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Source: The Conversation (Au and NZ) – By James Patrick Rule, Research Fellow, Monash University

Peter Trusler, Author provided

Monk seals are one of the most endangered marine mammals alive today, with just over 2,000 individuals remaining in the wild. These seals live in warm waters, specifically the tropics and the Mediterranean.

Hunting by sailors in the past resulted in the extinction of the Caribbean monk seal by the end of the 1950s. It also heavily reduced the numbers of the two remaining populations, in Hawaii and the Mediterranean.

Given how rare monk seals are today, it is hard to imagine a time when they were abundant. However, fossils from Australia show monk seals used to be much more widespread.

Monk seals only survive today in the Mediterranean and the tropics.
Peter Trusler, Author provided

Two fossils from Beaumaris and Hamilton in Victoria have turned out to be the remains of ancient monk seals. This discovery, part of an ongoing effort to investigate Melbourne’s globally important marine fossils, was outlined by our team in a paper published in the Journal of Systematic Palaeontology.

How are monk seals different from other seals?

Monk seals are from a completely different group to the fur seals and sea lions that live in Australian waters today. Australia’s warm environment in the past made it an ideal habitat for true seals, the group to which monk seals belong.

These seals would have coexisted with Australia’s ancient megafauna, such as giant kangaroos and the oddball palorchestids.

Read more:
In a land of ancient giants, these small oddball seals once called Australia home

This discovery was made when our team revisited two fossils from Museums Victoria’s collections, the identity of which has been a mystery for 40 years.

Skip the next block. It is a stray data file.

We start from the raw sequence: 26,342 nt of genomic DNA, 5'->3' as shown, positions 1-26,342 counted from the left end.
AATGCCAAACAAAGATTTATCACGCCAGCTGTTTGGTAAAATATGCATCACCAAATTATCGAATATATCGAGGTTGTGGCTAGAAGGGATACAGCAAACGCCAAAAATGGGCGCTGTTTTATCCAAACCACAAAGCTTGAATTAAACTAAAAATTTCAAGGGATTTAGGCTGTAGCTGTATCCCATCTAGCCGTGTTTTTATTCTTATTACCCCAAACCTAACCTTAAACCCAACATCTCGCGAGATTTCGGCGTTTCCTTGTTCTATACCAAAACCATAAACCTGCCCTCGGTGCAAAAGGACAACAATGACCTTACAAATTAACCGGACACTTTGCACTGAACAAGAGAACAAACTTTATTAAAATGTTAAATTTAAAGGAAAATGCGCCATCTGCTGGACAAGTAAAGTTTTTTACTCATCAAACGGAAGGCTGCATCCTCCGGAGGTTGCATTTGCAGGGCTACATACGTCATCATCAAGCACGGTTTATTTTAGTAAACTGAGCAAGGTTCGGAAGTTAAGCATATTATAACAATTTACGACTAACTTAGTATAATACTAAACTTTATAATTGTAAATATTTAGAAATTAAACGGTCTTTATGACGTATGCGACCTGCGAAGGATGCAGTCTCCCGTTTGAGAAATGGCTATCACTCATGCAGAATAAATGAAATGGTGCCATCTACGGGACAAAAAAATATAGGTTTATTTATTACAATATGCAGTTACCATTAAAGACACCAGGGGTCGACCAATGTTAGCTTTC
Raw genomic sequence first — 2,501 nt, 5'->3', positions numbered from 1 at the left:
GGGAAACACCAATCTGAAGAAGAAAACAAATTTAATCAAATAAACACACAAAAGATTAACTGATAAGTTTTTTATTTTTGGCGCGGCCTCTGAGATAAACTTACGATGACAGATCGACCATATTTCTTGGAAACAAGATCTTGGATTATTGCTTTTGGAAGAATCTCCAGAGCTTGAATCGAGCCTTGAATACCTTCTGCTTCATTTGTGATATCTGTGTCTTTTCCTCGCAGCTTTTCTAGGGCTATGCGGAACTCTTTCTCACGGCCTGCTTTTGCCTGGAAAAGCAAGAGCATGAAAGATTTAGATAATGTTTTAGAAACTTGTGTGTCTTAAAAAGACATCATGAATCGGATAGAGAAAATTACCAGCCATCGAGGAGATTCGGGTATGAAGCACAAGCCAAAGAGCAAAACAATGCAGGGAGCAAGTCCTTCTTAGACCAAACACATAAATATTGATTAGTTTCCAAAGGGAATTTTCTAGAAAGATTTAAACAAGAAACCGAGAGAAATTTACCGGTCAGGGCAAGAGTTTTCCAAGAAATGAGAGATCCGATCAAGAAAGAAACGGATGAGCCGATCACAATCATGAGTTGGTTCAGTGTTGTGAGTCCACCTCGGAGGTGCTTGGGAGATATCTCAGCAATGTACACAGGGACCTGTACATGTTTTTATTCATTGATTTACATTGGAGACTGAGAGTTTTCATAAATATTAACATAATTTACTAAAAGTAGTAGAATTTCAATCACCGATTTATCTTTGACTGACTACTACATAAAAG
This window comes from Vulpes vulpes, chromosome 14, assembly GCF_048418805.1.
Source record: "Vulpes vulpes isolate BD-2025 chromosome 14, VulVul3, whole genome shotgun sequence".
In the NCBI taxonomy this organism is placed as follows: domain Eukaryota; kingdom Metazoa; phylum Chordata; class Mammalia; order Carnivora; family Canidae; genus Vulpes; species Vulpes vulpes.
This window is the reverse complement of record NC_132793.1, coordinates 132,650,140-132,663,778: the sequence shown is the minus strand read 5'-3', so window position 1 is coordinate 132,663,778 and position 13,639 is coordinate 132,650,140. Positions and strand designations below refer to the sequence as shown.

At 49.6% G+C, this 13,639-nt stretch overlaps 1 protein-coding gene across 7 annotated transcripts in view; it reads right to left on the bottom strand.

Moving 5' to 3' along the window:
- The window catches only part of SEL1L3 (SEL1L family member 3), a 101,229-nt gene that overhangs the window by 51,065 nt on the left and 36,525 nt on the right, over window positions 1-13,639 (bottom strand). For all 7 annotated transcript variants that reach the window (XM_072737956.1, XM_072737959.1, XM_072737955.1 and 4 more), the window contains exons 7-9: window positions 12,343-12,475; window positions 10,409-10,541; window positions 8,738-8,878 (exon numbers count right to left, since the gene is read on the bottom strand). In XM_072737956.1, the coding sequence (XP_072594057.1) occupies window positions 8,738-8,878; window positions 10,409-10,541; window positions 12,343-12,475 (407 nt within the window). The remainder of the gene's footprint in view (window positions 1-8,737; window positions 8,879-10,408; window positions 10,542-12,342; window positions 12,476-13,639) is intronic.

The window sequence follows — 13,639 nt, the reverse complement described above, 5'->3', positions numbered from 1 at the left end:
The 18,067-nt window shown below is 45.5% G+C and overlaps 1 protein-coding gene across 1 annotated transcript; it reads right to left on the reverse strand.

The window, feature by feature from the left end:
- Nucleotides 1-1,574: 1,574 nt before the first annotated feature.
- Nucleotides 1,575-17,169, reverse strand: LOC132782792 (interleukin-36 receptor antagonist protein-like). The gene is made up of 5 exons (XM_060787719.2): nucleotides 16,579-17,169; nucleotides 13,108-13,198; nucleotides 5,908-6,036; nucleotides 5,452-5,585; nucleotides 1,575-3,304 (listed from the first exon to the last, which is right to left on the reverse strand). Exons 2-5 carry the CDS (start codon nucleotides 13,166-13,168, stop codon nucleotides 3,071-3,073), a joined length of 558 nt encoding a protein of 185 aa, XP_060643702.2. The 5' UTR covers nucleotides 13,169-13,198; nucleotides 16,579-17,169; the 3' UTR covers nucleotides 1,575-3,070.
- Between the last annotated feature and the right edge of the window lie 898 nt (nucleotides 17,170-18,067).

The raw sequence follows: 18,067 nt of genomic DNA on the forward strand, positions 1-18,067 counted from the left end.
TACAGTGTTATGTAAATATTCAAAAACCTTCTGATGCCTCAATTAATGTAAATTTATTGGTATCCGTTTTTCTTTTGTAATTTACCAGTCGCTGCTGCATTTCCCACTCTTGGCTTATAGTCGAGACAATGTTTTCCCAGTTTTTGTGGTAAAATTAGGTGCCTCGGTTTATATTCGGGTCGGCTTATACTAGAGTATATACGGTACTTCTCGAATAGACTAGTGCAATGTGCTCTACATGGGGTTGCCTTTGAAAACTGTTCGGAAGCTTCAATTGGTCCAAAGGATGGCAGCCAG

When we analysed them, they turned out to be the oldest evidence of monk seals found so far, at roughly 5 million years old. The fossils are earbones, the part of the skull that contains the structures needed for hearing. The anatomy of earbones means they are very useful for helping palaeontologists identify what animal fossils belong to.

Ancient fossils found at Beaumaris and Hamilton in Victoria, Australia, belong to 5 million year old monk seals.
Erich Fitzgerald, Author provided

Together with the recently discovered Eomonachus (a 3 million-year-old New Zealand monk seal), these fossils demonstrate that monk seals had a long history in Australasia. These discoveries have now almost doubled the number of geographic regions monk seals used to occupy in the past, and confirm they used to be a much larger group.

What happened?

If monk seals were so widespread down under in the past, why are they no longer here? The short answer is climate change.

Around 2.5 million years ago, the onset of the ice ages changed the world’s oceans, making the waters colder and sea levels lower. This led to extinctions in many marine mammal groups, including the monk seals. In short, monk seals disappeared in the southern hemisphere, leaving them only present in the Mediterranean and the tropics.

Read more:
Scientists thought these seals evolved in the north. 3-million-year-old fossils from New Zealand suggest otherwise

Despite monk seals being protected from hunting today, these fossil discoveries suggest their troubles may be far from over. Their fossil relatives have now demonstrated they are susceptible to environmental change.

Rising sea levels are already threatening the Hawaiian species, and human-driven changes also endanger the Mediterranean species.

Without continued protection, the remaining monk seals may soon disappear along with their extinct relatives.

This illustration shows reconstructions of fossil monk seals and their modern relatives.
Peter Trusler, Author provided

The Conversation

James Patrick Rule received funding from an Australian Government Research Training Program Scholarship and a Robert Blackwood Scholarship.

Erich Fitzgerald receives support for research on The Lost World of Bayside from Bayside City Council, Community Bank Sandringham, Beaumaris Motor Yacht Squadron, Bayside Earth Sciences Society, Sandringham Foreshore Association and generous community donations to Museums Victoria.

Justin W. Adams receives funding from the Australian Research Council and Monash University.

ref. The most endangered seals in the world once called Australia home –